• Purpose: 3D motion modeling derived from 4DCT images, taken days or weeks before treatment, cannot reliably represent patient anatomy on the day of treatment. We develop a method to generate motion models based on 4DCBCT acquired at the time of treatment, and apply the model to estimate 3D time-varying images (referred to as 3D fluoroscopic images). Methods: Motion models are derived through deformable registration between each 4DCBCT phase, and principal component analysis (PCA) on the resulting displacement vector fields. 3D fluoroscopic images are estimated based on cone-beam projections simulating kV treatment imaging. PCA coefficients are optimized iteratively through comparison ofmore » these cone-beam projections and projections estimated based on the motion model. Digital phantoms reproducing ten patient motion trajectories, and a physical phantom with regular and irregular motion derived from measured patient trajectories, are used to evaluate the method in terms of tumor localization, and the global voxel intensity difference compared to ground truth. Results: Experiments included: 1) assuming no anatomic or positioning changes between 4DCT and treatment time; and 2) simulating positioning and tumor baseline shifts at the time of treatment compared to 4DCT acquisition. 4DCBCT were reconstructed from the anatomy as seen at treatment time. In case 1) the tumor localization error and the intensity differences in ten patient were smaller using 4DCT-based motion model, possible due to superior image quality. In case 2) the tumor localization error and intensity differences were 2.85 and 0.15 respectively, using 4DCT-based motion models, and 1.17 and 0.10 using 4DCBCT-based models. 4DCBCT performed better due to its ability to reproduce daily anatomical changes. Conclusion: The study showed an advantage of 4DCBCT-based motion models in the context of 3D fluoroscopic images estimation. Positioning and tumor baseline shift uncertainties were mitigated by the 4DCBCT-based motion models, while they caused errors when using 4DCT-based motion models. Partially funded by Varian research grant.« less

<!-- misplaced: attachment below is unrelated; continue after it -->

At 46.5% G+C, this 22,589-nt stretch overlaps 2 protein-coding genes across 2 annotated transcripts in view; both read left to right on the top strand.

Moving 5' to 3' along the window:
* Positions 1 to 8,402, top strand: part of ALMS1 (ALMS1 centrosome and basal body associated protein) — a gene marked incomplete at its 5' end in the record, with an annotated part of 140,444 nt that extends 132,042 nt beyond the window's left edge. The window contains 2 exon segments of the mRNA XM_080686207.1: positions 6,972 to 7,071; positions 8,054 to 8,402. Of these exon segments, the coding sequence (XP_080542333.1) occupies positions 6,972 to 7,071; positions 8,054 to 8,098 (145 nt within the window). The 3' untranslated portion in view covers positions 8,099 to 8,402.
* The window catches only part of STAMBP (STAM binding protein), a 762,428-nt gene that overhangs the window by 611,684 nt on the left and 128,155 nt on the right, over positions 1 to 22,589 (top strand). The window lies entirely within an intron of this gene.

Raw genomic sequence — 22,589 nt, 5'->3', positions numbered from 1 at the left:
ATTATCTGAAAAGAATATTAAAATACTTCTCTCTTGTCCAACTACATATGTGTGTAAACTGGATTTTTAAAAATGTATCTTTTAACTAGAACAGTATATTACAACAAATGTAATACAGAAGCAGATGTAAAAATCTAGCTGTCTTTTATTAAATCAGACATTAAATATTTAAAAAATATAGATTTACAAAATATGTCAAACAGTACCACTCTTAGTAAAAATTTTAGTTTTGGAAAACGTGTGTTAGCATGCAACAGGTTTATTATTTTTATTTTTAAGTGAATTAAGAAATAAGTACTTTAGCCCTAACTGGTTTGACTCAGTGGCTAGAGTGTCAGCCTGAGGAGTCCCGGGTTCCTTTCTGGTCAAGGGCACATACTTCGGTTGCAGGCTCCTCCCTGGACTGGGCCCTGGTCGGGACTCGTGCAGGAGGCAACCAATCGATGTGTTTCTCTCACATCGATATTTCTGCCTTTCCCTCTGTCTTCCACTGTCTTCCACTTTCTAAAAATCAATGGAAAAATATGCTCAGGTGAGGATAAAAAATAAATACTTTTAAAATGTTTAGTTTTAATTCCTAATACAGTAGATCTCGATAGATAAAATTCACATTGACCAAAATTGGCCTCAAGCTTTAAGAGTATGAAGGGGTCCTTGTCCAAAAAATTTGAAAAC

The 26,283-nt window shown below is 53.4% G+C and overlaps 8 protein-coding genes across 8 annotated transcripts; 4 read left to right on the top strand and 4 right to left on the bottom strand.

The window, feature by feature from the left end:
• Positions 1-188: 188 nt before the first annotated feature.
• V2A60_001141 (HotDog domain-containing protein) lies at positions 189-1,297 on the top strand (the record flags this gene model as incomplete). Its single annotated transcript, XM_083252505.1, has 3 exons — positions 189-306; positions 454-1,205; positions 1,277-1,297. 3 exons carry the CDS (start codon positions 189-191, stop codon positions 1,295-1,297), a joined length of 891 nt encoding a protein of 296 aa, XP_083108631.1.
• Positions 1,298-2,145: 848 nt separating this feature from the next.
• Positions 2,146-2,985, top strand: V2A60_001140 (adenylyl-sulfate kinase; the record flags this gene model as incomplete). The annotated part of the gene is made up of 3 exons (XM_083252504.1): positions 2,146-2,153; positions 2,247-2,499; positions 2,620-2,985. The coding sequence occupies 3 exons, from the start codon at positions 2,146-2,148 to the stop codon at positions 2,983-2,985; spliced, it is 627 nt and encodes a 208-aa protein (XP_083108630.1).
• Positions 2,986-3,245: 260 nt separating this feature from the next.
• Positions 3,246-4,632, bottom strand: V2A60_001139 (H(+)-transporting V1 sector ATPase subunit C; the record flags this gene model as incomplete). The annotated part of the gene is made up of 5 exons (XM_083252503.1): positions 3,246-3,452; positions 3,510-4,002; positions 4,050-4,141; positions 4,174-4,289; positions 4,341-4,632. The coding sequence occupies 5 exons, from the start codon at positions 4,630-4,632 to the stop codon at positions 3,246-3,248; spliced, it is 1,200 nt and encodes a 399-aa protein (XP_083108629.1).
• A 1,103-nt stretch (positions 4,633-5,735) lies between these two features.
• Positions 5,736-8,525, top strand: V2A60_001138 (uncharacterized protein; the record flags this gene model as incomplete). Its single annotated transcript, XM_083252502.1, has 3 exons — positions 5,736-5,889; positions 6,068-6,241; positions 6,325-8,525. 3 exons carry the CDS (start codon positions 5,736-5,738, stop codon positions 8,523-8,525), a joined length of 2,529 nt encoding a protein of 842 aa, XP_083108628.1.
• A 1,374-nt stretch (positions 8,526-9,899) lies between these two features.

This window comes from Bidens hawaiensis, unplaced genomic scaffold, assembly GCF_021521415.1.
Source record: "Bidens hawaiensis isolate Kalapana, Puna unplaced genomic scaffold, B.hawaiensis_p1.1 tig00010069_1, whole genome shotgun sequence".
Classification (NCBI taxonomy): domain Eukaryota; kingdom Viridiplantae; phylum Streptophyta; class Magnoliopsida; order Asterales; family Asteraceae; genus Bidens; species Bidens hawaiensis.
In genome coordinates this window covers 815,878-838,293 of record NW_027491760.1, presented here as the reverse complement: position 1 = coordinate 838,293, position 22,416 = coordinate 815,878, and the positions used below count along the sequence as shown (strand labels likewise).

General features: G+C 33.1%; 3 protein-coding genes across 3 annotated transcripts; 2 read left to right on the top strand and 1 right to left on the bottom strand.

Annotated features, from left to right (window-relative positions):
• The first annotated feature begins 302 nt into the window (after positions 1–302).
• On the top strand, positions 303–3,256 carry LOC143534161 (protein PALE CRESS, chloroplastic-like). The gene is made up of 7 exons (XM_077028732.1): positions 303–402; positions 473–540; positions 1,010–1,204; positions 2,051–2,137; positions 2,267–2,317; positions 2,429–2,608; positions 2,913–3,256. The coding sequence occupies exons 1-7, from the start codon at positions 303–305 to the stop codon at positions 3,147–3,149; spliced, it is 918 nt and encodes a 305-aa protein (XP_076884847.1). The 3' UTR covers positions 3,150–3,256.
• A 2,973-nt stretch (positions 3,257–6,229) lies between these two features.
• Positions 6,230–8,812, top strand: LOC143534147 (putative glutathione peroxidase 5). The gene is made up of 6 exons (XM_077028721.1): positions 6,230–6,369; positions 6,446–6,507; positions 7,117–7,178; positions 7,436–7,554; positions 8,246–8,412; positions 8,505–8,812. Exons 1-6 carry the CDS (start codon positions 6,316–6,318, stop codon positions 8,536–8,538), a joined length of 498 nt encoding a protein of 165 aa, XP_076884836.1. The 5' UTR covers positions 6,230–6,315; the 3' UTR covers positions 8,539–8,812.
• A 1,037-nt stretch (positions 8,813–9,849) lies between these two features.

• Purpose: The goal of this study is to quantify the interfraction reproducibility of patient-specific motion models derived from 4DCBCT acquired on the day of treatment of lung cancer stereotactic body radiotherapy (SBRT) patients. Methods: Motion models are derived from patient 4DCBCT images acquired daily over 3–5 fractions of treatment by 1) applying deformable image registration between each 4DCBCT image and a reference phase from that day, resulting in a set of displacement vector fields (DVFs), and 2) performing principal component analysis (PCA) on the DVFs to derive a motion model. The motion model from the first day of treatment ismore » compared to motion models from each successive day of treatment to quantify variability in motion models generated from different days. Four SBRT patient datasets have been acquired thus far in this IRB approved study. Results: Fraction-specific motion models for each fraction and patient were derived and PCA eigenvectors and their associated eigenvalues are compared for each fraction. For the first patient dataset, the average root mean square error between the first two eigenvectors associated with the highest two eigenvalues, in four fractions was 0.1, while it was 0.25 between the last three PCA eigenvectors associated with the lowest three eigenvalues. It was found that the eigenvectors and eigenvalues of PCA motion models for each treatment fraction have variations and the first few eigenvectors are shown to be more stable across treatment fractions than others. Conclusion: Analysis of this dataset showed that the first two eigenvectors of the PCA patient-specific motion models derived from 4DCBCT were stable over the course of several treatment fractions. The third, fourth, and fifth eigenvectors had larger variations.« less